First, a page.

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Photo by steve mcnicholas, Flickr Creative Commons
Photo by steve mcnicholas, Flickr Creative Commons

Happy Halloween everyone! Finally, the day has arrived when you get to dress up however you want. Maybe months of planning even went into your costume, your creativity shining through. But did you ever wonder why we celebrate Halloween? Where did this idea of dressing up and asking for candy come from? Why are bats and spiders symbols of spookiness, and why do we carve pumpkins?

It is thought that Halloween dates back 2,000 years to the Celts who lived in what is now Ireland and the United Kingdom. The Celts had a festival of Samhain, which celebrated their new year on November 1. The night before the new year was the time when the boundaries between the worlds of the living and the dead became blurred and ghosts returned to earth. Additionally, this was prime time for Celtic priests to make predictions about the future. So, they built big bonfires and wore costumes in their fortune-telling rituals.

Fast forward a few hundred years, and Christianity is also thought to have influenced Halloween. Around 609 AD the church established All Hallows’ Day (also known as All Saints Day) on November 1and All Souls Day on November 2. The celebration the night before, the traditional night of Samhain in the Celtic religion, began to be called All Hallows Eve and, eventually, Halloween. These three days were a time to honor the saints and the recently departed souls who went to Heaven.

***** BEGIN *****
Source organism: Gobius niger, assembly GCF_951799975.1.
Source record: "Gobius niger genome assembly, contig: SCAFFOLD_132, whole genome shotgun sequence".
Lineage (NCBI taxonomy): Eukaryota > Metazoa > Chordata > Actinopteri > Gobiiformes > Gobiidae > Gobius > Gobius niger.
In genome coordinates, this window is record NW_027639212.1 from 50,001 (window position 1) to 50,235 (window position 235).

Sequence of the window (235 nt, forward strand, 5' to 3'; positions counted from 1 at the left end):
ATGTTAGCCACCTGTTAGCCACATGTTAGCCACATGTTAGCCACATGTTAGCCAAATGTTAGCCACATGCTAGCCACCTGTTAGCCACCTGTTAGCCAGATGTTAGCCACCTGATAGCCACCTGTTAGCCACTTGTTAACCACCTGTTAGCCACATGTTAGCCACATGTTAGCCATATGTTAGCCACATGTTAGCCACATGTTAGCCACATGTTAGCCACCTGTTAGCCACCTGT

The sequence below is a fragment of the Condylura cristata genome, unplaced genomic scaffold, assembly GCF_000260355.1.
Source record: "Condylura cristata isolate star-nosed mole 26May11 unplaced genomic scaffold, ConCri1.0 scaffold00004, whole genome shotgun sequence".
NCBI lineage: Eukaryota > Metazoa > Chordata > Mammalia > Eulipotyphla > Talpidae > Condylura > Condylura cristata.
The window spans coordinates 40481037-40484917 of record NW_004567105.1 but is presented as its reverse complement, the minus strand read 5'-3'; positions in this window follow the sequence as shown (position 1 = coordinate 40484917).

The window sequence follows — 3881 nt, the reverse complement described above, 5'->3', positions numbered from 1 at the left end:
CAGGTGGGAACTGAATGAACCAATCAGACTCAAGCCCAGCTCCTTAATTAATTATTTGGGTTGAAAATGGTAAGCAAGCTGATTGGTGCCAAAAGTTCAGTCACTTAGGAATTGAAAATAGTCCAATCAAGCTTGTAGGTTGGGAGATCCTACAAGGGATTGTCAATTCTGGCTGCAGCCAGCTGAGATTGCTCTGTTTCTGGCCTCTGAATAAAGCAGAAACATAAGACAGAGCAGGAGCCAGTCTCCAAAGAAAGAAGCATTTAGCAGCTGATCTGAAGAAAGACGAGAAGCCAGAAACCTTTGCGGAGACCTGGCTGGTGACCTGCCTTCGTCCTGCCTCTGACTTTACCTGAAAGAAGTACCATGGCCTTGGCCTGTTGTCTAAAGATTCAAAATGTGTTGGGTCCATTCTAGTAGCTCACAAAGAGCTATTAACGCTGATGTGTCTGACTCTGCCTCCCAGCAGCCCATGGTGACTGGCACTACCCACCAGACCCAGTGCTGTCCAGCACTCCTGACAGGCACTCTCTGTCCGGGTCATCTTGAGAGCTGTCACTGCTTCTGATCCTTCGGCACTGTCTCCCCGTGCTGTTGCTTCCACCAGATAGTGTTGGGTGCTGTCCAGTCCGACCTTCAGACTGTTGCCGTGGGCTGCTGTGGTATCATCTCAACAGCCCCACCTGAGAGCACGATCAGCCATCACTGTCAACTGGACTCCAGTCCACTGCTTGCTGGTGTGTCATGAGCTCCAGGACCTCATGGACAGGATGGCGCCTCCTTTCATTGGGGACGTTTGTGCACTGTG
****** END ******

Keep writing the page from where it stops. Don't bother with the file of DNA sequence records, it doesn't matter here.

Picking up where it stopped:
The practice of trick-or-treating probably dates back to the days of celebrating All Souls Day in England. Poor people would beg for food from families and in return they would pray for the family’s dead relatives. Halloween came to America in the second half of the nineteenth century, when new Irish and English immigrants came to America. With them came these Halloween traditions.

The history of Halloween it is rich in tradition, folklore, and the idea of celebration. But each story seems to stem from a connection between people and the earth or natural world. So whatever you choose to do tonight and whatever you dress up as, remember that origin of Halloween and celebrate that connection between us and nature.

For some suggestions on what to do with children on Halloween in the forest, read my blog, Exploring the Forest at Night!


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About Deborah Zierten

Deborah joined the League's staff in 2013 as the Education & Interpretation Manager. She brings with her extensive experience teaching science, developing curriculum and connecting kids to the natural world.


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